Asia-Pacific Amateur Championship will be a major attraction
By Dean Murphy, NZ Golf
Recently I had the privilege to be part of an announcement where it was confirmed New Zealand is to host one of the world’s most prestigious amateur golf tournaments.
The Royal Wellington Golf Club has been awarded the Asia-Pacific Amateur Championship which will be held from October 26-29 in 2017. This will mark the first time the event has been held in New Zealand.
As the event moves throughout the region, it has now been held in China (2009, 2013), Japan (2010), Singapore (2011), Thailand (2012), Australia (2014) and Hong Kong (this year). In 2016 it will be held at the Jack Nicklaus Golf Club in Korea, which was the recent host course for the Presidents' Cup.
Having been in attendance for a number of these events in its short history, I can honestly say it is like no other amateur event in the world. The setup rivals that of a PGA Tour event and the opportunities on offer for the players ensures a fierce level of top quality competition.
The tournament is supported by three founding partners. They are the Asia-Pacific Golf Confederation, the Masters Tournament and The Royal &Ancient. It is one of the largest tournaments of its type in the world, with the winner getting a place directly into the following year’s Masters field ass well as a spot in The Open Qualifying Series, the final stage to gain entry into The Open Championship. These are amazing opportunities for young amateur players.
Established in 2009, the Asia-Pacific Amateur Championship has quickly become one of the most celebrated amateur golf tournaments in the world with Japan’s Hideki Matsuyama a two-time winner. Given it has become such a wonderful event, New Zealand Golf has been working for a number of years to bring this event to New Zealand and it is fitting Royal Wellington was selected as host venue.
The club has hosted seven New Zealand Opens since 1912, and in 2004 became the first golf club in the country to receive Royal status. The course recently underwent a stunning redevelopment by designers by Greg Turner and Scott Macpherson, which included the creation of 13 new holes and new greens, tees and bunkers. The new layout resulted in a par-72 course measuring 7219 yards.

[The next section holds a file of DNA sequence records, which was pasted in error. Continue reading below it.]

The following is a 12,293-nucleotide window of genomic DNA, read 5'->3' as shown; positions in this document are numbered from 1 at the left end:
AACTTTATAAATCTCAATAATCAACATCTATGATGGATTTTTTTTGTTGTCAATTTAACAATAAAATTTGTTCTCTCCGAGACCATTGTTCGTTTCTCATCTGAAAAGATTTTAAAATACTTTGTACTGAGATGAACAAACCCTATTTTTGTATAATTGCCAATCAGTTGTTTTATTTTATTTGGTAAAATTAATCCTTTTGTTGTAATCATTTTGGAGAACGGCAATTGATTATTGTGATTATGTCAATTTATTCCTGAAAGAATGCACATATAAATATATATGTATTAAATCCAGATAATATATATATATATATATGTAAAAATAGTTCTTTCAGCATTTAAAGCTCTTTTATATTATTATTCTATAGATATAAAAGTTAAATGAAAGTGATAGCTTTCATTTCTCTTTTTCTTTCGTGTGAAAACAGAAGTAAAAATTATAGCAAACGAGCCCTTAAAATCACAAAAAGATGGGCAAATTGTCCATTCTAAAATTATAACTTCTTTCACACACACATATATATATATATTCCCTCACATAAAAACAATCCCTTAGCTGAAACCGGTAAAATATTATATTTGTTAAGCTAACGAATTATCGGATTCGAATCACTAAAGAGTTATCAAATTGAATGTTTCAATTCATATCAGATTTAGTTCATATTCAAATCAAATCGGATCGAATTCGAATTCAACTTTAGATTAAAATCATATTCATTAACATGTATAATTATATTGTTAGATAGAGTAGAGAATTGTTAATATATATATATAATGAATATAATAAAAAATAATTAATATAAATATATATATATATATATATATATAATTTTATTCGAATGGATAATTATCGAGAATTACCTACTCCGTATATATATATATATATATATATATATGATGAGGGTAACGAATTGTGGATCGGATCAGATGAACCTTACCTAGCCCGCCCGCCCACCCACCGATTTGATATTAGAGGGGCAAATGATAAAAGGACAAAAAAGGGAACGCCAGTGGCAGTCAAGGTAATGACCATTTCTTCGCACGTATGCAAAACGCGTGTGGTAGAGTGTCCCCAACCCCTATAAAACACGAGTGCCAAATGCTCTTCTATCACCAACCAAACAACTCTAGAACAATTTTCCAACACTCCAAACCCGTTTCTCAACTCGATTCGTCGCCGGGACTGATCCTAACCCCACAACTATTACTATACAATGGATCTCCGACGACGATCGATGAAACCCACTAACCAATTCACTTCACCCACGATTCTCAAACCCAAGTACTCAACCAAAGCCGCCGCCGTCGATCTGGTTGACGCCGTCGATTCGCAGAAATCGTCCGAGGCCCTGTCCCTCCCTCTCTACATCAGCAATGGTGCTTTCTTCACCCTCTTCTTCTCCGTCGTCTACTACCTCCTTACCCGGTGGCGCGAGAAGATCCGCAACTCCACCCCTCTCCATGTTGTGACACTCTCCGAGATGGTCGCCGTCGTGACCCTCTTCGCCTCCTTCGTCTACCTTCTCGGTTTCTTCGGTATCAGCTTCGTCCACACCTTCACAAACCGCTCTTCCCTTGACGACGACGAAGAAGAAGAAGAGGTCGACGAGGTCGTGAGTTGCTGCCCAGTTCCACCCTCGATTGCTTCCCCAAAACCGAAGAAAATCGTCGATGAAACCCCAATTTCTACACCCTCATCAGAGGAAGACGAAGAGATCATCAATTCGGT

There will be a number of benefits generating by New Zealand’s hosting of this event. Not only will it generate substantial economic returns for the Wellington region, it will create an enormous amount of profile and attention on golf. All going to plan, we will be able to use this profile as an enabler for growing participation and interest in the sport.
From a global perspective, television coverage of this event will include three hours of live broadcast on each of the four days and a 30-minute highlights' show. This will be aired in more than 160 countries, confirming it as the world’s most televised amateur golf tournament. This provides New Zealand with an almost unrivalled opportunity to promote ourselves as a golfing destination for international travellers – something all clubs in the country can benefit from.
Perhaps most importantly however, this event provides an enormous opportunity for our young amateur players. As host country, we will have 10 players in the field as against six from most other countries. This provides our best young stars a once in a lifetime opportunity to compete on home soild for a place in the Masters field and the Open qualifying series. The players I have spoken to,since the announcement, are excited and as well they should be. This is a fantastic opportunity for them and a great privilege for us as a country. Bring on October 2017.